Published in The Hindustan Times ::
In the run up to President Barack Obama’s visit, Human Rights Watch – an influential human rights group – has stepped up its lobbying in both Washington and Delhi. It wants the US to raise issues of attacks on civil society groups and insecurity of religious minorities with India, and India to raise the Senate Committee Report on Torture with the US.
The activism comes in the backdrop of HR groups having played an important role in highlighting concerns that led to the US denying a visa to PM Narendra Modi in the past. But their position has now evolved. HRW’s South Asia Director, Meenakshi Ganguly, told HT, “We remain concerned about justice for Gujarat victims as well as other incidents of communal violence. India and US are two very important allies, with a range of common issues to discuss. The relationship is not only about Modi personally or Gujarat.” But there is a backdrop of ‘concerns’ and the group would like the PM to speak out against ‘divisive voices’.
HRW is concerned about the stifling of civil society space in India, including the most recent instance where a Greenpeace activist was not allowed to leave the country. It sees some of this as a legacy of the UPA. “As two democracies which believe in freedom and pluralism and dissent, we would like US to raise this with India.”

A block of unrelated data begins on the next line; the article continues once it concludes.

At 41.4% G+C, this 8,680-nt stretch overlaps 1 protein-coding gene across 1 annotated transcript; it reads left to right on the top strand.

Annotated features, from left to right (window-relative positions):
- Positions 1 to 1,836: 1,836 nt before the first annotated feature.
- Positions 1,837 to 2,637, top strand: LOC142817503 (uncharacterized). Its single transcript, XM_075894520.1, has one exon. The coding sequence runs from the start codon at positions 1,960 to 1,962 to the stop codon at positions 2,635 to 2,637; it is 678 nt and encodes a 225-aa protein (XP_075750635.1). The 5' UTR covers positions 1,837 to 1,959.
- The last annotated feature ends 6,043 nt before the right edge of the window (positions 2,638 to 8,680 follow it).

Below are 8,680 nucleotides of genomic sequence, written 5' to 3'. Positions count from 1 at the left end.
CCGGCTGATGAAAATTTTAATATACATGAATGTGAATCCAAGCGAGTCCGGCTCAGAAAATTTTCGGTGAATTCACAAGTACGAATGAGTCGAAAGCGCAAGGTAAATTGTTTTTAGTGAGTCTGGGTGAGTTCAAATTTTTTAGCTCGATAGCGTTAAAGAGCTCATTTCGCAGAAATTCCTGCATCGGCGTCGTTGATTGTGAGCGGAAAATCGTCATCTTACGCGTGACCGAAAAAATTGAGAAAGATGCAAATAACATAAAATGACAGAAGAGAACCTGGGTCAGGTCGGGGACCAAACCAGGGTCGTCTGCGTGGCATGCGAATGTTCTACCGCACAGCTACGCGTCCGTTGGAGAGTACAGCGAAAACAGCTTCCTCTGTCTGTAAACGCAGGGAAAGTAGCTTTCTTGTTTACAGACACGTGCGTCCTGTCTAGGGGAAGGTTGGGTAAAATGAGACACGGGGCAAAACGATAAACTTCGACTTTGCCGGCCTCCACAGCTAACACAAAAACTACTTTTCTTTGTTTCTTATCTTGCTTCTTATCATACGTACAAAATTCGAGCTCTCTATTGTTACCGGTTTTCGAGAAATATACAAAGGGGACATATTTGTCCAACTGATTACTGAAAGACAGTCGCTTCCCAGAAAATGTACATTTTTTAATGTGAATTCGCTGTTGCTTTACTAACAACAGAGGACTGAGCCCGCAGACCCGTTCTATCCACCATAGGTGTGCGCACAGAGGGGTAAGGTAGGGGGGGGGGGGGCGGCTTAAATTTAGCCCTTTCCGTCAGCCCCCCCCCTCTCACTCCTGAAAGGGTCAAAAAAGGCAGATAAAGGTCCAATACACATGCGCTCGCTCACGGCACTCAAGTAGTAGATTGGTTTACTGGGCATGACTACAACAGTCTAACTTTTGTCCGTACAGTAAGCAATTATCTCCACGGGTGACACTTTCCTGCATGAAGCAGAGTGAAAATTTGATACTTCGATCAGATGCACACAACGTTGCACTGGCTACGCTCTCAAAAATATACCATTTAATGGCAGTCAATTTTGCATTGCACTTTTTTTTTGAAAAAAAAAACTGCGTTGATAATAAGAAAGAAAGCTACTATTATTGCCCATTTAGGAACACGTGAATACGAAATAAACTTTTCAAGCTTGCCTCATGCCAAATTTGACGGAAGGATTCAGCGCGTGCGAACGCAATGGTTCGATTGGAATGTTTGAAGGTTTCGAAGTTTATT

Intolerance where a supposedly offended mob is allowed to call the shots is another agenda. “We have heard disturbing divisive voices. This has made religious minorities insecure. Both Christians and Muslims are feeling vulnerable.”
But its lobbying is not targeted only at Delhi, and HRW strongly urges India to raise the issue of torture, now documented in an official Senate report, with US. ‘We know this can be used as a recruiting tool by groups like ISIS. The US administration should prosecute those responsible for torture. We also have reports of Indians joining these groups. Movement on prosecution, justice, will address some of these issues and build another narrative,” she says.
When asked if such matters are not entirely the prerogative of sovereign countries themselves, Ganguly responds and says, “While states are certainly responsible for ensuring HR protection, some issues now have an impact beyond borders. And when we know that Muslims are feeling besieged, often blamed for actions of extremists, it is time for a collective response that is not just focused on counter terrorism but justice as well.”
HRW also believes India and US should talk about the fate of Rohingyas and democratic reforms in Myanmar; political violence in Bangladesh: the situation of women in Afghanistan; the unsettled constitution question in Nepal; and ways to use the democratic opening in Sri Lanka to encourage the government there to initiate justice.